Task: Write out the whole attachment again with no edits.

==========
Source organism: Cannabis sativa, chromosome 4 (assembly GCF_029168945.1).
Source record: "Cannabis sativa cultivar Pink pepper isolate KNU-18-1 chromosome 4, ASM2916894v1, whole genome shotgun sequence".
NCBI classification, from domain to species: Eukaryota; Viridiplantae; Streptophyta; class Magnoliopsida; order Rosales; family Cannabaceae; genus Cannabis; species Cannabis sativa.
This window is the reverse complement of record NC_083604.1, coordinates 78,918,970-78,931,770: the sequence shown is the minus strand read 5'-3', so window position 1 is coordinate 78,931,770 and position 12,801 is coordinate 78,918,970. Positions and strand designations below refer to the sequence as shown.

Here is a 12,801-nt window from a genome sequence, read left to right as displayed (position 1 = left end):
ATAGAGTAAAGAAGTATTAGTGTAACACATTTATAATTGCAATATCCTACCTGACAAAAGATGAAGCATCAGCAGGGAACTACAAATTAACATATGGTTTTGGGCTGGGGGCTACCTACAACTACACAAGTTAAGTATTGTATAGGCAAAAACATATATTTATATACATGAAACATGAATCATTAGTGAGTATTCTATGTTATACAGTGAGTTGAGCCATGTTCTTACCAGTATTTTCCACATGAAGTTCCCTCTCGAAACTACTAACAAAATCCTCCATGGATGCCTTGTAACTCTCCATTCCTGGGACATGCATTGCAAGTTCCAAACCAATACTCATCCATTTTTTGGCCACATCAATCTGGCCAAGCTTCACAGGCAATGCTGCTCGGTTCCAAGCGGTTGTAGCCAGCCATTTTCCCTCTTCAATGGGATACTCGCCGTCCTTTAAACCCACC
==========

Source organism: Cannabis sativa, chromosome 4 (assembly GCF_029168945.1).
Source record: "Cannabis sativa cultivar Pink pepper isolate KNU-18-1 chromosome 4, ASM2916894v1, whole genome shotgun sequence".
NCBI classification, from domain to species: Eukaryota; Viridiplantae; Streptophyta; class Magnoliopsida; order Rosales; family Cannabaceae; genus Cannabis; species Cannabis sativa.
This window is the reverse complement of record NC_083604.1, coordinates 78,918,970-78,931,770: the sequence shown is the minus strand read 5'-3', so window position 1 is coordinate 78,931,770 and position 12,801 is coordinate 78,918,970. Positions and strand designations below refer to the sequence as shown.

Here is a 12,801-nt window from a genome sequence, read left to right as displayed (position 1 = left end):
ATAGAGTAAAGAAGTATTAGTGTAACACATTTATAATTGCAATATCCTACCTGACAAAAGATGAAGCATCAGCAGGGAACTACAAATTAACATATGGTTTTGGGCTGGGGGCTACCTACAACTACACAAGTTAAGTATTGTATAGGCAAAAACATATATTTATATACATGAAACATGAATCATTAGTGAGTATTCTATGTTATACAGTGAGTTGAGCCATGTTCTTACCAGTATTTTCCACATGAAGTTCCCTCTCGAAACTACTAACAAAATCCTCCATGGATGCCTTGTAACTCTCCATTCCTGGGACATGCATTGCAAGTTCCAAACCAATACTCATCCATTTTTTGGCCACATCAATCTGGCCAAGCTTCACAGGCAATGCTGCTCGGTTCCAAGCGGTTGTAGCCAGCCATTTTCCCTCTTCAATGGGATACTCGCCGTCCTTTAAACCCACC